* FTSE 100 falls 0.3 percent, hits 3-week low
* Banking, energy stocks under pressure
* Long-term outlook bright, FTSE seen hitting record high
By Atul Prakash
LONDON, March 11 Britain's top share index fell
to a three-week low on Tuesday as lingering tensions between
Ukraine and Russia hurt financials and China growth concerns
prompted investors to trim their exposure to commodity stocks.
The blue-chip FTSE 100 index was down 0.3 percent at
6,672.85 points by 1135 GMT after falling as much as 6,660.59,
the lowest since the middle of February.
The UK banking index fell 0.5 percent, the top
decliner on the FTSE 100, with investors avoiding sectors
exposed to geopolitical tensions over Ukraine that continued to
build. With diplomacy at a standstill, Ukraine's acting
president announced the formation of a volunteer national guard.
Shares in Barclays slipped 2.8 percent, while Royal
Bank of Scotland dropped 2.3 percent.
"Investors are proceeding with caution as there are some
concerns that the geopolitical tensions could escalate and a
slower growth in China could hurt demand for materials," said
Tom Robertson, senior trader at Accendo Markets.
"Any further tension could keep cyclicals under pressure."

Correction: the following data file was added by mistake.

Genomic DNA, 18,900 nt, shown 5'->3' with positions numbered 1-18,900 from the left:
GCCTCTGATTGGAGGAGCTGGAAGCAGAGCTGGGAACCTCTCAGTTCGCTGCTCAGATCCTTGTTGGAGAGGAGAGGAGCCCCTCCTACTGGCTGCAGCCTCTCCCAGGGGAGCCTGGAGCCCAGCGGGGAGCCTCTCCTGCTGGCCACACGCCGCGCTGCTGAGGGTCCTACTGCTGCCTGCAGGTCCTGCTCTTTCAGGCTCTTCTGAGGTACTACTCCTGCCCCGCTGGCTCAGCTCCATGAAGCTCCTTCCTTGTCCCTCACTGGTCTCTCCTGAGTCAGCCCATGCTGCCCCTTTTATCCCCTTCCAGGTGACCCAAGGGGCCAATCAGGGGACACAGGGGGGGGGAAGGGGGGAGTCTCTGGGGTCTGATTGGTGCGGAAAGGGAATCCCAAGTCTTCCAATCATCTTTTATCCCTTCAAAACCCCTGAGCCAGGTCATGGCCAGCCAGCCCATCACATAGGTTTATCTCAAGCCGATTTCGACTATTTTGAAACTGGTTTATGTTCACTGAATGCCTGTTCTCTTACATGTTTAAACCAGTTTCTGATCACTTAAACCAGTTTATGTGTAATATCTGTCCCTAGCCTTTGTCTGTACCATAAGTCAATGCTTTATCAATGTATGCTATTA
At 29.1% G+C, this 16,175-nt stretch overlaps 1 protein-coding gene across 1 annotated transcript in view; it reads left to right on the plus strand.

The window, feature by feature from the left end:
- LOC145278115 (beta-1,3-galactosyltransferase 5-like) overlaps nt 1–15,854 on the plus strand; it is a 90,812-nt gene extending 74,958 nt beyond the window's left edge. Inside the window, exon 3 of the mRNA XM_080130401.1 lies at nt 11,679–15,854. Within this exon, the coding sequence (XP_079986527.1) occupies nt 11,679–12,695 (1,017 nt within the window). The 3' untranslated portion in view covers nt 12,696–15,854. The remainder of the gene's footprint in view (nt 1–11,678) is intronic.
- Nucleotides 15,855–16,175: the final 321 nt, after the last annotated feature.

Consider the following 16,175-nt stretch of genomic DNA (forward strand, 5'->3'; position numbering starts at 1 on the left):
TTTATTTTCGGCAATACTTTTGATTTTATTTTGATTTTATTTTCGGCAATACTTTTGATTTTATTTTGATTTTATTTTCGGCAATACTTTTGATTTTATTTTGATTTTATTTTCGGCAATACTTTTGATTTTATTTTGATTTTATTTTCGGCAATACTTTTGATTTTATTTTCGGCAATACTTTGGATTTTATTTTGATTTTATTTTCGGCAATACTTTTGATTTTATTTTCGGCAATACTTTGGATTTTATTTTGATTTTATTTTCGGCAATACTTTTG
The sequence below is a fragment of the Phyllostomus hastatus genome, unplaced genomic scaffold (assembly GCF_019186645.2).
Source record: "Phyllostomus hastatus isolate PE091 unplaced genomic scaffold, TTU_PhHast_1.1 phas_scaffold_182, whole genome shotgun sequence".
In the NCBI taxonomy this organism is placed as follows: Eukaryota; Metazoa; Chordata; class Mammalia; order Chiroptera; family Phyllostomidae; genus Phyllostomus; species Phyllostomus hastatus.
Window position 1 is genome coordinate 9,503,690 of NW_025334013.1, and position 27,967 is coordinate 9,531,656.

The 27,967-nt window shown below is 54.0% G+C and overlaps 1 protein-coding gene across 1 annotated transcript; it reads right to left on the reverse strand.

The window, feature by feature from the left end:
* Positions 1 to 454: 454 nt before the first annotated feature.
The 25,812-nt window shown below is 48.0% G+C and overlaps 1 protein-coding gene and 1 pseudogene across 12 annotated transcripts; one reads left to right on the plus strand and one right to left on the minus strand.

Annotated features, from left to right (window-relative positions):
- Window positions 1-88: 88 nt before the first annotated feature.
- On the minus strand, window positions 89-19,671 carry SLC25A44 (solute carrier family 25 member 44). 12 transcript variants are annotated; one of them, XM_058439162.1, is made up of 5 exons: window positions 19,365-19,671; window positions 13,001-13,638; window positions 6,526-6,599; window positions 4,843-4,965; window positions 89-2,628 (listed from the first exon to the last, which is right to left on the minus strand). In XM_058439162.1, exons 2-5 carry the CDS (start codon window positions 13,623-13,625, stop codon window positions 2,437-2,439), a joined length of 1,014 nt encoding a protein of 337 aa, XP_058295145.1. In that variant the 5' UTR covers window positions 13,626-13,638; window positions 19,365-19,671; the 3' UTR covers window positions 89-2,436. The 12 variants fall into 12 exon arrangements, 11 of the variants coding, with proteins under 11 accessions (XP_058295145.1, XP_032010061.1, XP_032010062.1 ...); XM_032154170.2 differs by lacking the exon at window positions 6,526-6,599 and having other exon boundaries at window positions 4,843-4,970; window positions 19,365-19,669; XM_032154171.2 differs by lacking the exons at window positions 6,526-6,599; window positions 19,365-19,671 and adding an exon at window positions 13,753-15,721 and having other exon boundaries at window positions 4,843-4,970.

Commodity shares lost ground on Tuesday, with the UK oil and
gas index dropping 0.2 percent and the mining index
down 0.1 percent on persistent concerns about raw
materials demand in China after recent disappointing data.
But many fund managers with a longer-term view said the fact
that falls in stock markets have been relatively short-lived
points to underlying optimism that the FTSE will gradually rise
later in 2014 as Britain's economic recovery strengthens.
"There's still money coming in, with net inflows coming into
Europe," SVM Asset Management managing director Colin McLean
said, adding the FTSE may hit a record high of 7,000 points in
the second quarter of 2014.
While investors have taken money out of emerging markets,
European stocks have attracted a record $36 billion so far in
2014, according to data from EPFR Global, with U.S. investors in
Analysts said a gradual recovery in the pace of economic
growth, which was further reflected in manufacturing numbers on
Tuesday, will also support equities in the longer-term.
Data showed British manufacturers started 2014 on a solid
footing in January, with output growing by 0.4 percent in
January from December and rising 3.3 percent from the same month
"UK industrial activity continues to progress in the right
direction at the start of the year. Business confidence
indicators lost some steam in January-February, but remain
elevated and still consistent with robust growth in the factory
sector," wrote Annalisa Piazza, analyst at Newedge Strategy.